Welcome to The Shadow Trade world!
(Get ready for some romance, mystery, and hilarity!)
Blood and Bonbons
Vena, my best friend and roommate, snorted at my comment and gestured at the wall.
“It’s only twenty feet, Everly. Stop being a baby, and just do it.”
I stubbornly crossed my arms across my ample chest.
“We could have done anything. Golfing. Bowling. Yoga. Why rock climbing?”
“Because it’s close and takes care of the credit we needed for—”
“The credit you needed, not me. It should be Piper here. She’s the mountain goat.” Even as I complained, I turned my head to look up at the imposing indoor rock wall. The height didn’t bother me. It was the damn cord attached to the uncomfortable harness buckled around my hips that did. While I wasn’t a diva by any means, I did take care how I dressed. The rock climbing harness wasn’t flattering.
“Look,” I said, pointing at my downstairs. “I look like I’m packing. This is not okay.”
Vena turned away from me to hide her laugh as if her shaking shoulders didn’t give it away.
“Reach the top, and I’ll buy you anything you want from the French bakery by the capitol,” she said.
She knew my weakness. I had a love for all things found in a bakery.
“Don’t toy with me, Vena.”
She faced me with a wicked grin. “Anything you want.”
I looked up at the wall and started bouncing side to side, psyching myself up for the most uncoordinated climb in history. “I’m going to own this wall.”
“Yeah, you’re going to need to get closer than that to own it.”
I didn’t bother shooting her a dirty look. Instead, I attacked the wall, grunting and sweating my way slowly up its length. My arms burned, and my legs shook before I even made it halfway.
“Come on, Everly. You got this,” Vena said as she climbed past me.
Easy for her to say. Where I clung to the wall, she kind of just hovered there. She even let go with one hand to brush back a loose strand of her long, dark brown hair that she’d pulled back into a ponytail. Not a droplet of sweat misted her brow. I easily imagined my sweat-matted blonde hair clinging to my face, despite my attempts to tie it back.
I didn’t hate Vena for her athleticism. She worked on it. A lot. And I didn’t.
“You’re going to need to talk dirty to me if you want me to finish this,” I said, straining to maintain my handholds.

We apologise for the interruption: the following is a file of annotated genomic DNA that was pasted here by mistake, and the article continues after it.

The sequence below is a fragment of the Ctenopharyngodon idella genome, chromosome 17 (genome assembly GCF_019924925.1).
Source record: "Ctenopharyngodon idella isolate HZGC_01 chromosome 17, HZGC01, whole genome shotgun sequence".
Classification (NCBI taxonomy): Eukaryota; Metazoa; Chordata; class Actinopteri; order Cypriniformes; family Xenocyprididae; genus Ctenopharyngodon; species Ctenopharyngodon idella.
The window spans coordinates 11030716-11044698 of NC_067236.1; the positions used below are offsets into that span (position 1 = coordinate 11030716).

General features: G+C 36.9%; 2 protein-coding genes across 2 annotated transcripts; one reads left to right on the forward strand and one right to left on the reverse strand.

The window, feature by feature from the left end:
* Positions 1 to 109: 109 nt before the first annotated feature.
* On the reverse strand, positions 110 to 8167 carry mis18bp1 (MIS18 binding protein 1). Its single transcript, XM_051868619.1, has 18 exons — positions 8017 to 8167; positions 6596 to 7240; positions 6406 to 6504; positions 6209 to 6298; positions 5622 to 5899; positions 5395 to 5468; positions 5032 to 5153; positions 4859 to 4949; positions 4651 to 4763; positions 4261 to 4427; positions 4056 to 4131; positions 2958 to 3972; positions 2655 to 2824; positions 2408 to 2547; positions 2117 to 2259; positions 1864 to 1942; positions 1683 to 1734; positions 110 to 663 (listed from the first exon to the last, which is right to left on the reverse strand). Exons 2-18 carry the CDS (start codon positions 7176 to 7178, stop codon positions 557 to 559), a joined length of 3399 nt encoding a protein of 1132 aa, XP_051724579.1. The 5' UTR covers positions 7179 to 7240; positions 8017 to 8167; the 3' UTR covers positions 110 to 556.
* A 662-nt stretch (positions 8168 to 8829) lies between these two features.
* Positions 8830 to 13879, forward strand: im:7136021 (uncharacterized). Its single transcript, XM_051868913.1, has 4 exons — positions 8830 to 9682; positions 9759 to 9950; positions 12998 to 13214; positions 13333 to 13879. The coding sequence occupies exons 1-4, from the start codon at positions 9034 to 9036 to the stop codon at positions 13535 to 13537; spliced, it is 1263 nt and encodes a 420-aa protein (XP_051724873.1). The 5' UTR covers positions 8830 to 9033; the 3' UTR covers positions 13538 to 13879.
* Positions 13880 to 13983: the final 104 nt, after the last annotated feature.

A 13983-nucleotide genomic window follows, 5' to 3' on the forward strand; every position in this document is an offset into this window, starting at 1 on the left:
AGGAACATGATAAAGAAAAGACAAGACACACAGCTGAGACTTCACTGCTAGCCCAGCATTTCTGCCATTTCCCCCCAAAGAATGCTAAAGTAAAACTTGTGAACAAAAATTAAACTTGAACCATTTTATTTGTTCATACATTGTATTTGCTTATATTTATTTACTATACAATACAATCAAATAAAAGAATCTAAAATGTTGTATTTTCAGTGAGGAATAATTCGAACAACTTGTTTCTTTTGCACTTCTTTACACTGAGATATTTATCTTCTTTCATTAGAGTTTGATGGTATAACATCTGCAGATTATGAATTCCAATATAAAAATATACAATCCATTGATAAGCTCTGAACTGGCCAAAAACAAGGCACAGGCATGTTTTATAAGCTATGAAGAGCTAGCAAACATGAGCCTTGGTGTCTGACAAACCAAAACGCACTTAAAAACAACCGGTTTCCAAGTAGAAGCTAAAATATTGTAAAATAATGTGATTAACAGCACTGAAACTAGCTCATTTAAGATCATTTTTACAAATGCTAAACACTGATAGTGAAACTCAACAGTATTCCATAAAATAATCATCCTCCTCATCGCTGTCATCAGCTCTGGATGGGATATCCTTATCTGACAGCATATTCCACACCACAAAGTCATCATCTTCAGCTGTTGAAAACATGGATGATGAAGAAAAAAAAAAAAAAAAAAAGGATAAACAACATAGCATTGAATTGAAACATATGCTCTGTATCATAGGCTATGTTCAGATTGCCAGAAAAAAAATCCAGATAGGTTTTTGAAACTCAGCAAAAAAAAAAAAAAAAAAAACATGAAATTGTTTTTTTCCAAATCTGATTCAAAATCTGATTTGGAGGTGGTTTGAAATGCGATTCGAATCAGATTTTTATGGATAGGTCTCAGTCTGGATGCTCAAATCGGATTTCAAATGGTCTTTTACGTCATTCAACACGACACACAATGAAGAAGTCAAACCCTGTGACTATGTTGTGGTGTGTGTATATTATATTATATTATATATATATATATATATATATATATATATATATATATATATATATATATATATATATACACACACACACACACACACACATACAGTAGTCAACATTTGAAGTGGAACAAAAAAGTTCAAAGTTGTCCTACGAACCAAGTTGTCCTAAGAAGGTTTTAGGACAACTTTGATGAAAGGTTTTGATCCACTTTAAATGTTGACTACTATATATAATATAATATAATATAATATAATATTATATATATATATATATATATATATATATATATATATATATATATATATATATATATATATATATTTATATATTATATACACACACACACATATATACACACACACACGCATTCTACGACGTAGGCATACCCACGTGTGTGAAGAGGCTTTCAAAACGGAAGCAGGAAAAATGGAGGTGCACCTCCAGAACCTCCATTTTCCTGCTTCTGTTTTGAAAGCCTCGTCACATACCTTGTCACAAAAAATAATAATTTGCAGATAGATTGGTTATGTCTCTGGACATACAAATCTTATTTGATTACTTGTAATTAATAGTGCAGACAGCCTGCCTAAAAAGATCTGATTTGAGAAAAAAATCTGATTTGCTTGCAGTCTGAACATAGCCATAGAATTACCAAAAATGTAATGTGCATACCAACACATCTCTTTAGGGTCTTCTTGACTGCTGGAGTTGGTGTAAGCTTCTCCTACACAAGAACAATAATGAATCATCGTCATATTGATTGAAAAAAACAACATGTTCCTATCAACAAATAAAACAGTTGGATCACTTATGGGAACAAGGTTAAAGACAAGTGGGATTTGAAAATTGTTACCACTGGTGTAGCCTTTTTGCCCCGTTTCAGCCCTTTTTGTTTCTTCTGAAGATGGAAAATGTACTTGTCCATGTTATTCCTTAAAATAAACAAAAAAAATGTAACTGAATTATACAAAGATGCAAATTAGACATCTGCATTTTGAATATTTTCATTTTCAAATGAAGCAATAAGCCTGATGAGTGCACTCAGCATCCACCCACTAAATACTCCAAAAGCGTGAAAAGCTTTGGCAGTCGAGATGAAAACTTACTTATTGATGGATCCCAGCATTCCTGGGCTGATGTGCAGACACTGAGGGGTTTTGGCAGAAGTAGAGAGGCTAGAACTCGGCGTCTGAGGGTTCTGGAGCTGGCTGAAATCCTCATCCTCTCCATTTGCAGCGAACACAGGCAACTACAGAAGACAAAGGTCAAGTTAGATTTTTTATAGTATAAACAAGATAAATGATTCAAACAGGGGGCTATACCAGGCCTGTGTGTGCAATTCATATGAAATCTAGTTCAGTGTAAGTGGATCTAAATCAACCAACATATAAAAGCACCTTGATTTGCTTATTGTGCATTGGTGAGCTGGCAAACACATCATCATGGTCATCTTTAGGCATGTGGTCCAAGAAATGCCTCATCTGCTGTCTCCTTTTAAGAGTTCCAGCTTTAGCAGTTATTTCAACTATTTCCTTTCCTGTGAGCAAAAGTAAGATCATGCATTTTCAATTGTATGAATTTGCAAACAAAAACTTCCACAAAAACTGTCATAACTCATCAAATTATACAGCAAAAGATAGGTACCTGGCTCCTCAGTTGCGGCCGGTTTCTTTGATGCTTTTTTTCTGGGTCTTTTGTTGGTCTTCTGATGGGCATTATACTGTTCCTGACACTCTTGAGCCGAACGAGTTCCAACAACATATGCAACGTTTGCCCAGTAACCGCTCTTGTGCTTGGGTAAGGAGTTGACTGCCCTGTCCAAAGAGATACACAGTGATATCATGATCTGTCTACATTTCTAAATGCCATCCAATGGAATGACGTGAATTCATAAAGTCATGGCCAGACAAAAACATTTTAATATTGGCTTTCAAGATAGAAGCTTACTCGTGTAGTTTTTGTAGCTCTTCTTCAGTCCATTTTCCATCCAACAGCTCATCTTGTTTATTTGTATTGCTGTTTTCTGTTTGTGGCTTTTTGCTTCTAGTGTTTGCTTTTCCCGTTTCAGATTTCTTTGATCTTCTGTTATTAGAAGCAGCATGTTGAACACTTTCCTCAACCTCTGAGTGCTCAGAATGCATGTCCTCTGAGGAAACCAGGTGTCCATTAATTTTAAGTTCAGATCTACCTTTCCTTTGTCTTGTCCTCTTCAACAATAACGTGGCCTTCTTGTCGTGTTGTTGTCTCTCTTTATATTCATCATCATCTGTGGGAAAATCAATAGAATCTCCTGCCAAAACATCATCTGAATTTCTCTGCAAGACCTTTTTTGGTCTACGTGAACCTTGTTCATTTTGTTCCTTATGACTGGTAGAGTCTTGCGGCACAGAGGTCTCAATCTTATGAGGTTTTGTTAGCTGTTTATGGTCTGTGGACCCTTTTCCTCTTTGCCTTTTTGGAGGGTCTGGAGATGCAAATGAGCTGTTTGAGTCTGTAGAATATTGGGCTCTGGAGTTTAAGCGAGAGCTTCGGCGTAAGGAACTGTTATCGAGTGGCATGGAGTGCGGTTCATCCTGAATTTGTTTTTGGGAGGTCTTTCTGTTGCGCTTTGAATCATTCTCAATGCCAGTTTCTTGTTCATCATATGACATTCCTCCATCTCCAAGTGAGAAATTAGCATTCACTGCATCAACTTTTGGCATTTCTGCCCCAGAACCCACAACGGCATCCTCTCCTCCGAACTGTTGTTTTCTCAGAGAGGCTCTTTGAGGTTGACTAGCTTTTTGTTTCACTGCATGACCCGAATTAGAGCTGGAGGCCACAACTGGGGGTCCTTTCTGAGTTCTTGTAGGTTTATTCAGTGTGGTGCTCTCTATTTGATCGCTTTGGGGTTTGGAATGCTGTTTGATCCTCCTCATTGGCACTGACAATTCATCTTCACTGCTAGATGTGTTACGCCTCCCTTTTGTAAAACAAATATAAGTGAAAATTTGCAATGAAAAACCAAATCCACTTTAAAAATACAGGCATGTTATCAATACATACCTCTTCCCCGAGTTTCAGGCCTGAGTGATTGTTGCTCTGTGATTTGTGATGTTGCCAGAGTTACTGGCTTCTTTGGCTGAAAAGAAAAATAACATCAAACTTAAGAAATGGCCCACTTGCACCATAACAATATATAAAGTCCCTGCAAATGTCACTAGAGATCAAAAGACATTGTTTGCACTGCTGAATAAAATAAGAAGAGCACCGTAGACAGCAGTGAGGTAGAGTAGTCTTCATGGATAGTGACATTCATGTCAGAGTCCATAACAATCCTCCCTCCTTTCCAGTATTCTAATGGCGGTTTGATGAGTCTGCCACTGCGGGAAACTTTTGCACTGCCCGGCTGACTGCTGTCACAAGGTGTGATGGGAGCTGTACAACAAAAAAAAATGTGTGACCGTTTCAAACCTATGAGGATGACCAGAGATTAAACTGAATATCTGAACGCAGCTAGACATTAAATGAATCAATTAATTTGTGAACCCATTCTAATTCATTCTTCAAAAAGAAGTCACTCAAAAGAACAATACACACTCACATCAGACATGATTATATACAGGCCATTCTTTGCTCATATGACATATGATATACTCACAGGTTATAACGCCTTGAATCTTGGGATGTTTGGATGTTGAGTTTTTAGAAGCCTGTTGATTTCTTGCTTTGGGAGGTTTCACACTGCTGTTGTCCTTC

“All right. But remember you asked for this.” She took a deep breath then, in her most sultry voice, murmured, “Opera cake. Macaron. Canelé. Beignets.”
I laughed so hard that my grip almost slipped from my next handhold. But her teasing distraction had done the job, and I managed to find the willpower to keep going until I touched the buzzer at the top.
Pretending to faint, I free-fell backward, letting the mechanism slowly return me to the ground.
“Please tell me the first time’s a charm. I don’t think a fifteen-minute break is going to be enough to get me to go again.”
“That’s what he said,” Vena said with a grin beside me.
“How are you almost twenty-two and still using that line?”
“Pfft. I heard your grandma say it to your mom. It’s timeless.”
With a playful groan, I started stripping from my harness on the way to the counter.
“We should rock climb outside once,” she said. “I think you’d enjoy it more.”
I paused in handing over the harness and shot her a suspicious look. “Voluntary outdoor activity? Why?”
“Because, if your skin was any pastier, people will start thinking you’re a vampire.”
The clerk made a choking noise.
“Don’t even joke about that, Vena.” I turned my exasperated look to the guy behind the counter. “It’s the middle of the day. I’m obviously not a vampire.”
He nodded and busied himself with straightening the harnesses while I dragged Vena out the door into the early summer sun to scold her.
“It’s not funny when you do that. You might be comfortable tossing out that kind of stuff in a conversational tone, but not everyone is.”
Three generations hadn’t been enough time to erase the old fears regarding the existence of otherworldly creatures like vampires. It was barely enough to make werewolves socially acceptable. Granted, it helped that werewolves didn’t crave human blood like I craved desserts.
“People need to relax more. Fearing something won’t make it go away,” Vena said, walking beside me through the parking lot.
As if her smart remark summoned it, a small splash of blue flew in front of my face, startling me. Stumbling back a step, I batted a hand at the tiny creature and squealed.